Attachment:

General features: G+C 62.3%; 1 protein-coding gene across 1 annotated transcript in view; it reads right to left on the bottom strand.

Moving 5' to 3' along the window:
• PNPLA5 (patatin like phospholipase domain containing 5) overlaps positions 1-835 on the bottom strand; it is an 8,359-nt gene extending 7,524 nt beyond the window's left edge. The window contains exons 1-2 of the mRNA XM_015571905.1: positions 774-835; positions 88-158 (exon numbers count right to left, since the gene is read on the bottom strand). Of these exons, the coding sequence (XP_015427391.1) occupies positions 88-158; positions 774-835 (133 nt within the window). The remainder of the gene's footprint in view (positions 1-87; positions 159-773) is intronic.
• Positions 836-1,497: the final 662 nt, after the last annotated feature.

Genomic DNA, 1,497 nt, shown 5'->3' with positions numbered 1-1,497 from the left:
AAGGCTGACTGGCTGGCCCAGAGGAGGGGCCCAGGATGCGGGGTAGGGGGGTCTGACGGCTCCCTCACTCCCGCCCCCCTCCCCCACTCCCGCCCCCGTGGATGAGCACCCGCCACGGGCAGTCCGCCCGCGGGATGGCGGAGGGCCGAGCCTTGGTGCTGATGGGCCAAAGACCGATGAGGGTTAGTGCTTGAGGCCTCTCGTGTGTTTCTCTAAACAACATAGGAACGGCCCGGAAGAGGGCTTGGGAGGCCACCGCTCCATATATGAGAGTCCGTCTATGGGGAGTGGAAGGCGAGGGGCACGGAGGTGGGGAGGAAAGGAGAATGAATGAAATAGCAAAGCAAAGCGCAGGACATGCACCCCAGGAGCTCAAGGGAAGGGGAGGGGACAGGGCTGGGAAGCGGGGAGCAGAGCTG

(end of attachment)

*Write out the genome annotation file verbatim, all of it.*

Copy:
General features: G+C 62.3%; 1 protein-coding gene across 1 annotated transcript in view; it reads right to left on the bottom strand.

Moving 5' to 3' along the window:
• PNPLA5 (patatin like phospholipase domain containing 5) overlaps positions 1-835 on the bottom strand; it is an 8,359-nt gene extending 7,524 nt beyond the window's left edge. The window contains exons 1-2 of the mRNA XM_015571905.1: positions 774-835; positions 88-158 (exon numbers count right to left, since the gene is read on the bottom strand). Of these exons, the coding sequence (XP_015427391.1) occupies positions 88-158; positions 774-835 (133 nt within the window). The remainder of the gene's footprint in view (positions 1-87; positions 159-773) is intronic.
• Positions 836-1,497: the final 662 nt, after the last annotated feature.

Genomic DNA, 1,497 nt, shown 5'->3' with positions numbered 1-1,497 from the left:
AAGGCTGACTGGCTGGCCCAGAGGAGGGGCCCAGGATGCGGGGTAGGGGGGTCTGACGGCTCCCTCACTCCCGCCCCCCTCCCCCACTCCCGCCCCCGTGGATGAGCACCCGCCACGGGCAGTCCGCCCGCGGGATGGCGGAGGGCCGAGCCTTGGTGCTGATGGGCCAAAGACCGATGAGGGTTAGTGCTTGAGGCCTCTCGTGTGTTTCTCTAAACAACATAGGAACGGCCCGGAAGAGGGCTTGGGAGGCCACCGCTCCATATATGAGAGTCCGTCTATGGGGAGTGGAAGGCGAGGGGCACGGAGGTGGGGAGGAAAGGAGAATGAATGAAATAGCAAAGCAAAGCGCAGGACATGCACCCCAGGAGCTCAAGGGAAGGGGAGGGGACAGGGCTGGGAAGCGGGGAGCAGAGCTG